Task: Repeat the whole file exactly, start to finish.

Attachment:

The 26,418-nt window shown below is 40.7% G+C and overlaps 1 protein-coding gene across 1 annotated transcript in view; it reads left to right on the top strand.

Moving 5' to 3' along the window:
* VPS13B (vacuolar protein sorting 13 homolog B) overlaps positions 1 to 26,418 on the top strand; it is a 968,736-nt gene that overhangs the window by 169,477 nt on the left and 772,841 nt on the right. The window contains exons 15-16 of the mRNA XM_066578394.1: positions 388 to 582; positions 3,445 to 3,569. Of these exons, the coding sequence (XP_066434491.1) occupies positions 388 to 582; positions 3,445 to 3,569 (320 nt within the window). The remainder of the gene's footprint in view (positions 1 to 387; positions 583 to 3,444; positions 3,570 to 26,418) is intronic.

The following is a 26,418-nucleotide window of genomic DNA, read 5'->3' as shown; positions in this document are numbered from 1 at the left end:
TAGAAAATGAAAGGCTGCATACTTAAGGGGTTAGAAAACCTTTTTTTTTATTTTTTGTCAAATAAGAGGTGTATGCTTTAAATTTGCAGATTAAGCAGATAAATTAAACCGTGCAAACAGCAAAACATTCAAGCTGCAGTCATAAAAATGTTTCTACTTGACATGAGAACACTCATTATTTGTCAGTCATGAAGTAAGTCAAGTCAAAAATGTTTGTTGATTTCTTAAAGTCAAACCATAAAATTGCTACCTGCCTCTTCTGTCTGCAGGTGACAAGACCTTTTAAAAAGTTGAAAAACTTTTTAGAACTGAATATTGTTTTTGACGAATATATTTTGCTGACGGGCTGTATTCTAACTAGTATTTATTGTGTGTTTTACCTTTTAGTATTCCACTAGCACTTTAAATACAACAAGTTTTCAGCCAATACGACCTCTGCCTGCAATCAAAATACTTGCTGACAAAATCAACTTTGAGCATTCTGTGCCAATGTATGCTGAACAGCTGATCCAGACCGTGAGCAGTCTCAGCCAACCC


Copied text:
The 26,418-nt window shown below is 40.7% G+C and overlaps 1 protein-coding gene across 1 annotated transcript in view; it reads left to right on the top strand.

Moving 5' to 3' along the window:
* VPS13B (vacuolar protein sorting 13 homolog B) overlaps positions 1 to 26,418 on the top strand; it is a 968,736-nt gene that overhangs the window by 169,477 nt on the left and 772,841 nt on the right. The window contains exons 15-16 of the mRNA XM_066578394.1: positions 388 to 582; positions 3,445 to 3,569. Of these exons, the coding sequence (XP_066434491.1) occupies positions 388 to 582; positions 3,445 to 3,569 (320 nt within the window). The remainder of the gene's footprint in view (positions 1 to 387; positions 583 to 3,444; positions 3,570 to 26,418) is intronic.

The following is a 26,418-nucleotide window of genomic DNA, read 5'->3' as shown; positions in this document are numbered from 1 at the left end:
TAGAAAATGAAAGGCTGCATACTTAAGGGGTTAGAAAACCTTTTTTTTTATTTTTTGTCAAATAAGAGGTGTATGCTTTAAATTTGCAGATTAAGCAGATAAATTAAACCGTGCAAACAGCAAAACATTCAAGCTGCAGTCATAAAAATGTTTCTACTTGACATGAGAACACTCATTATTTGTCAGTCATGAAGTAAGTCAAGTCAAAAATGTTTGTTGATTTCTTAAAGTCAAACCATAAAATTGCTACCTGCCTCTTCTGTCTGCAGGTGACAAGACCTTTTAAAAAGTTGAAAAACTTTTTAGAACTGAATATTGTTTTTGACGAATATATTTTGCTGACGGGCTGTATTCTAACTAGTATTTATTGTGTGTTTTACCTTTTAGTATTCCACTAGCACTTTAAATACAACAAGTTTTCAGCCAATACGACCTCTGCCTGCAATCAAAATACTTGCTGACAAAATCAACTTTGAGCATTCTGTGCCAATGTATGCTGAACAGCTGATCCAGACCGTGAGCAGTCTCAGCCAACCC